Let me start off with this video; it’s Trevor Noah talking on Comedy Central’s – The Daily Show about Robot Apocalypse – The Robots Are Coming For Our Jobs!
Under the humor he does make a very valid point, something that people have been discussing since AI became the ‘in’ thing – If robots do everything, what will we do?
Automation has always been at the forefront of human development, whether it’s automation to drive efficiency (reduce error), productivity (make more) or capability (make better). It’s always been happening – in different forms.
Advancement in technology will not stop, it will always be driven by profitability, military ambitions, curiosity, consumer demand or simply the status quo of constant progress. Opposing this movement would only be tantamount to being a modern-day Luddite.
That still doesn’t answer the fundamental question we started with – if robots to everything, what will we humans do?
We will do jobs that robots can’t – medicine, teaching, law, etc.
I picked this the first for a reason. Most people assume – correctly so – that the first domains the machines would enter are where the tasks are primarily based on manual drudgery rather than on intellectual labor, i.e. in the future robots will clean your house, do your dishes, drive your cars, deliver your goods, massage your back, cook and serve your food, build houses, and so on.
But for how long?
The most common fallacy with the way AI and automation are being developed is the assumption that robots will only replace linear work profiles involving high manual effort. You couldn’t be more wrong!
Robots WILL replace doctors, teachers, lawyers – all the professions we have traditionally associated with an evolved intellect.
Don’t believe me? Here’s another example – from The Daily Show (again) of how robots are and will continue going above and beyond our prejudiced expectations.
We will work in domains of creativity and art
Yeah. . . I hate to keep bursting your bubble.
While we WILL have more time to indulge in the creation of art, it might not necessarily be for commercial purposes. A lot of people from the creative circles that I have spoken to – graphic designers, music composers, UX designers, copywriters, even photographers seem to think that their profession is ‘safe’ because robots cannot create art!
Just take a look at Google DeepDreamAI. While it’s not creating art on its own today, generative AI someday will. Algorithms WILL learn what appeals to the human eye; decode what works on a product’s packaging, on a billboard, in a painting, in a tagline and maybe even on the screen.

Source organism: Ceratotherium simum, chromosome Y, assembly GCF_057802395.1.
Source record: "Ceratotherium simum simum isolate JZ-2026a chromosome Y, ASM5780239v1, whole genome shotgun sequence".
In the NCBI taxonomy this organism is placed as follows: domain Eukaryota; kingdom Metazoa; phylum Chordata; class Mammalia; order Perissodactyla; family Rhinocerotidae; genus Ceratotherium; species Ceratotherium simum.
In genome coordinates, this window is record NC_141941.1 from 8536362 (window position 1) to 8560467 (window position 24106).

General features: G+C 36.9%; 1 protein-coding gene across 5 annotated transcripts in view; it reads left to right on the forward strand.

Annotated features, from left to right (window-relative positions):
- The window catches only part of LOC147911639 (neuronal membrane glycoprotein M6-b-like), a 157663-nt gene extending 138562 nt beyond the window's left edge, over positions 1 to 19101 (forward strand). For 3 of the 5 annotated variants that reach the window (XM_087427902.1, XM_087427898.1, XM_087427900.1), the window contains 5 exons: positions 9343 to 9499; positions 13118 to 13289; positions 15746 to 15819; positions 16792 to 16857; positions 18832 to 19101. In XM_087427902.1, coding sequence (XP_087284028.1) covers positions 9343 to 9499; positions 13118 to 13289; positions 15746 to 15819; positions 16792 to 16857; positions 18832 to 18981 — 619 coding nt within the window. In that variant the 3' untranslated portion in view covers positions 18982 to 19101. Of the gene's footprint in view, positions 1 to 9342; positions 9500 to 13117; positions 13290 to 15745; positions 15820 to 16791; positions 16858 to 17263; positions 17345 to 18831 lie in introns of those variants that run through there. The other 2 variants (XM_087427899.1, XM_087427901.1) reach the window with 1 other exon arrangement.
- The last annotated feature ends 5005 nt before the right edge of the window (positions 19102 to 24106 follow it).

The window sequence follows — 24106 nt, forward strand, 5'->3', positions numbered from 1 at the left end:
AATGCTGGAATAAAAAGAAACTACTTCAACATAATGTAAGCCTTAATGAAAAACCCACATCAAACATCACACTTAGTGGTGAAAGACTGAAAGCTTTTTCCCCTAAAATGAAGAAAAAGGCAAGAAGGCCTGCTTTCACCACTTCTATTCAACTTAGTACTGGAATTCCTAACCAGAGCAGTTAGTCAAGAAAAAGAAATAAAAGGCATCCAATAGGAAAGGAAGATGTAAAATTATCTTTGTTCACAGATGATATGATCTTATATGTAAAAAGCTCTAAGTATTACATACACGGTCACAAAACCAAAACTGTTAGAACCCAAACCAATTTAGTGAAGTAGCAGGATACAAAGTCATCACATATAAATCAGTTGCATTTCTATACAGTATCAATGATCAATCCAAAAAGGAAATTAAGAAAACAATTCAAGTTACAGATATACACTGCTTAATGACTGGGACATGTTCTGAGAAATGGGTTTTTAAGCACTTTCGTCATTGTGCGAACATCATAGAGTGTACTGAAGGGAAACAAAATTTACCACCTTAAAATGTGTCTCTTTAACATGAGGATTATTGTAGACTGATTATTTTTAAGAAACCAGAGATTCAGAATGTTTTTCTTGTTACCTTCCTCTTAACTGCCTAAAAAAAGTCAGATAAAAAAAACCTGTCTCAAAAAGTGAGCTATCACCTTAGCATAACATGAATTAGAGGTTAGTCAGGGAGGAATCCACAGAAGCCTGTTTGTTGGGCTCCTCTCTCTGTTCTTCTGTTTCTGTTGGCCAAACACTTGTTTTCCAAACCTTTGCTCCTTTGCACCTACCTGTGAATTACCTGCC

Will we fight more often?
Nations always find ways of adapting and implementing any new technology towards militaristic goals. AI is no different.
It’s not like each country will have its own terminator. There will specific piecemeal applications of AI to save lives – drones taking out terrorist hide-outs on their own, self-driven tanks (because, why not) changing the playing field in urban warfare and robots that can infiltrate difficult terrains to engage and obliterate rogue elements.
How is this good? Look at the history of the world. We live in the least violent period in human history – that might seem difficult to believe because of the constant bombardment of information from the plethora of new sources we engage with today. Don’t believe me? Take a look at Steven Pinker’s research at Harvard.
Regardless of how we view technology, humanity and their relationship, advancements in technology have led to less and less conflict, warfare and bloodshed.
So NO, we will not be fighting more often.
I know, we will have more sex!
Possibly, but it may not always be with each other. Exhibit A.
We will surely have a lot more free time (unproven hypothesis, but humor me)! Indulgence of desires – carnal or otherwise – is one way of spending it. With porn, there is already evidence of how this need to fulfill desires coupled with instant gratification (at the press or click of a button) is changing the way we look, feel and think about sex.
With the advent of robots into this domain, we can only imagine how the landscape would change.
Robots will be everywhere. That is not what we can change/stop/fight. What we CAN do the change the way we design them. Use human empathy as a means of understanding why and how they should be designed.
Involve the end users in the design process, implement AI on a human ‘need’ basis, iterate and improve the solutions to give the end users an experience that not only fulfills their needs but also works towards changing their perception of what AI is and what it can enable humans to do/achieve.
So then, what’s left?
I have a bullish view on AI. Yes, it will change the socio-economic makeup of humankind, but in a good way.
It will free up the human mind from chores of everyday life to imagine and instrument a better future. It will give us an impetus to think further, do more, do things we want to do.
What’s left is choice. We will still get to choose what we intend to do with the time that we have.
The fear of dehumanization of various aspects of life is a prejudice emerging from the rush to judge and ascertain the future of AI and robots based on how they look and feel like today. Give it time. Human-centered design and its application in the field of AI will make robots empathetic, less machine-ish / more human-ish. After all, technology HAS to begin with empathy.
Today most mature organizations are applying design thinking or human-centered design to change the way we build, understand and perceive AI. The objective is not to build a robot that does your chores but a holistic and intuitive solution that enables you to better use your ‘intelligence for imagination’!!